Admit it. You think it can’t be done. Nobody walks in Cary, right? It’s a sterile bubble of strip malls and sprawling subdivisions, the kind of place where people climb into their Lexus RX to drive down the block to Whole Foods.
I’m not going to pretend that these perceptions are not rooted in truth. Cary has worked hard to promote a bucolic, anti-urban image, at one point even banning neon shop signs (too shiny!!). It is at heart a suburban bedroom community with little downtown to speak of. The vast majority of the city IS unwalkable, at least in the sense we’re talking about (though many would like to see this change).
But the city’s historic center does have a few hidden gems. And just down the street from downtown is Chatham Square, a strip mall sometimes known as “Little India” for its concentration of Indian (and Pakistani, and Japanese, and Korean, and Chinese and Mexican) shops and restaurants. It’s the best place in the Triangle for an afternoon of multi-ethnic nibbling and shopping.
So try to get past Cary’s sometimes foreboding landscape of McMansions and faux-colonnaded Big Box stores to get a taste of the city’s increasingly vibrant and diverse culture.
Start off at Ashworth Drugs, one of downtown Cary’s only longstanding businesses and an icon among those who remember when the city was little more than one street and a railway depot. The retro lunch counter serves up hotdogs, homemade chicken and tuna salad sandwiches, fresh-squeezed orangeade and lemonade, and old-school milkshakes and ice cream floats. Try a footlong with all the fixings, washed down with a soda fountain cherry Coke.
From here, make the pleasant trek east along Chatham Street (on an actual sidewalk, sometimes a rarity in Cary) for about a mile. Here you’ll find Chatham Square, AKA Little India, the Triangle’s highest concentration of ethnic grocery stores and restaurants. Start off with an Indian snack at one of the following:
- Udupi, located just west of Chatham Square proper, is an all-vegetarian South Indian restaurant specializing in dosa, huge, fragile chickpea crepes stuffed with a variety of fillings. I like mine loaded with fresh paneer cheese, masala spices and fried onions. A single dosa will fill you up – they’re as long as your arm.
- Cool Breeze, on the east block of Chatham Square, offers chaat, or Indian street snacks, usually representing a healthy mix of spicy, sweet and sour flavors. Try the pani puri (hollow fried shells filled with chickpeas and onion chutney), bhel puri (a spicy peanut and puffed rice combo, the Indian answer to Chex Mix), and stuffed paratha breads. Cool your mouth with a scoop of chikoo kulfi (kulfi is a milk-based Indian frozen dessert similar to ice cream; chikoo is a sweet tropical fruit sometimes known as ‘Indian butterscotch’).
- Suchi, one of the larger restaurants on the Square, features food from India’s Hyderabad region, which is lighter than your traditional creamy North Indian fare, with lots of bright tamarind and coconut notes. Their lunch buffet is a good way to get a wide range of tastes – biryani, goat curry, lentil soup, carrot pudding.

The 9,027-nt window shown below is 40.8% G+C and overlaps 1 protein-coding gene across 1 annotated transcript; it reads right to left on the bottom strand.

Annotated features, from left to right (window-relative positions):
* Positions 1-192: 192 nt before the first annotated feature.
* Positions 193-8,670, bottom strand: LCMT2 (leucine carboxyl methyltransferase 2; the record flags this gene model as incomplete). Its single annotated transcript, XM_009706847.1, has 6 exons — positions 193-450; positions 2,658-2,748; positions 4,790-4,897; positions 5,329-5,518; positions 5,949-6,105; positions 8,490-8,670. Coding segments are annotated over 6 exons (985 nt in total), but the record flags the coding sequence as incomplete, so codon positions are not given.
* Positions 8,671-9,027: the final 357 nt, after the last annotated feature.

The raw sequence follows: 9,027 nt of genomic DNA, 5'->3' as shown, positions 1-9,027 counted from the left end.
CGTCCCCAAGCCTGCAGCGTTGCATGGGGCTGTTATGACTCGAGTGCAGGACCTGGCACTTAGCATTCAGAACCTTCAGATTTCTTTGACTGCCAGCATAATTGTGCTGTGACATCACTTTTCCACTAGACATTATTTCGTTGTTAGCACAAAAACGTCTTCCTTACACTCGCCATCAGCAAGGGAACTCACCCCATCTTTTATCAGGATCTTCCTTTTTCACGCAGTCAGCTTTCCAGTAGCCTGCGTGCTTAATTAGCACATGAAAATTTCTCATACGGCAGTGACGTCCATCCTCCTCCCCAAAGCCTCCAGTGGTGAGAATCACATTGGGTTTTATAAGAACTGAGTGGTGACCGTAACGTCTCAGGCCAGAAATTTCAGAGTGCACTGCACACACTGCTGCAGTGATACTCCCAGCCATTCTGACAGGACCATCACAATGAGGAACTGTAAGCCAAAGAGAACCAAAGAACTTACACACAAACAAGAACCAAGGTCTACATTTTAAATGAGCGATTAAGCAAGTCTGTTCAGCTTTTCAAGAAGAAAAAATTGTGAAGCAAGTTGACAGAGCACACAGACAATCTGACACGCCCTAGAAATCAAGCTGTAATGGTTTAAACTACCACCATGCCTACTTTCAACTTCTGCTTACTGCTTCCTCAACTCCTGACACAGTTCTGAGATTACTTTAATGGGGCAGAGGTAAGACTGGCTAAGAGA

Top off your Indian meal with dessert at Mithai, on the west side of Chatham Square. This Indian dessert shop specializes in the milk-, grain- and nut-based sweets of the subcontinent, from chartreuse triangles of fudge-like pistachio burfi to rose water-scented rasmalai to syrup-soaked gulub jamun (fried balls of fresh cheese).
If your Indian lunch has made you keen to try some cooking at home, head to Triangle Indian Market. This fragrant, overstocked shop brims with Subcontinental delights: chickpea flour, pickled mangoes, canned curries, sticky cones of jaggery sugar, and bags of spices like cardamom, fenugreek, turmeric and asafetida. The produce section has hard-to-find fruits and veggies such as green papaya, fresh curry leaf, and bitter melon.
Now it’s time to switch continents. Cross the parking lot to Panaderia Loma Bonita, a Mexican bakery whose very own tortilla press cranks out hot fresh corn tortillas all morning. Buy a pound to take home for enchilada-making, or just grab a sweet from the pastry case – conchas (’shells’ in Spanish, sweet rolls named for their seashell-like sugar striping), cuernos (like croissants), polvorones (powdery sugar cookies) and more.
At the western edge of the Square is Toyo Shokuhin, the Triangle’s only all-Japanese market. Run by the charming Sachiko McShea, a native of Osaka who married an American GI during WWII, this small market specializes in everything from the Land of the Rising Sun. Shelves are densely stocked with packaged soba noodles, soy sauce, miso powder, fish flakes, dried squid, and bright bags of candies in flavors like “milk soda” and “musk melon.” Don’t miss the freezer case full of green tea ice cream and frozen mochi (rice flour pastries filled with ice cream).
A few doors down, Mi Paisano, a Mexican tienda, is a good place to pop in for tomatillos or queso fresco or a rice pudding- or banana-flavored paleta (Mexican popsicle).
Take your walking tour full circle (figuratively speaking) by heading across the street to Circus, another vestige of Cary’s Old South past. This drive-through barn, painted in carnival shades of red, pink and yellow, sells $1 footlongs, pecan milkshakes, and chili fries. I guess when you’ve been around for 60 years you’re exempt from Cary’s beige-centric zoning code.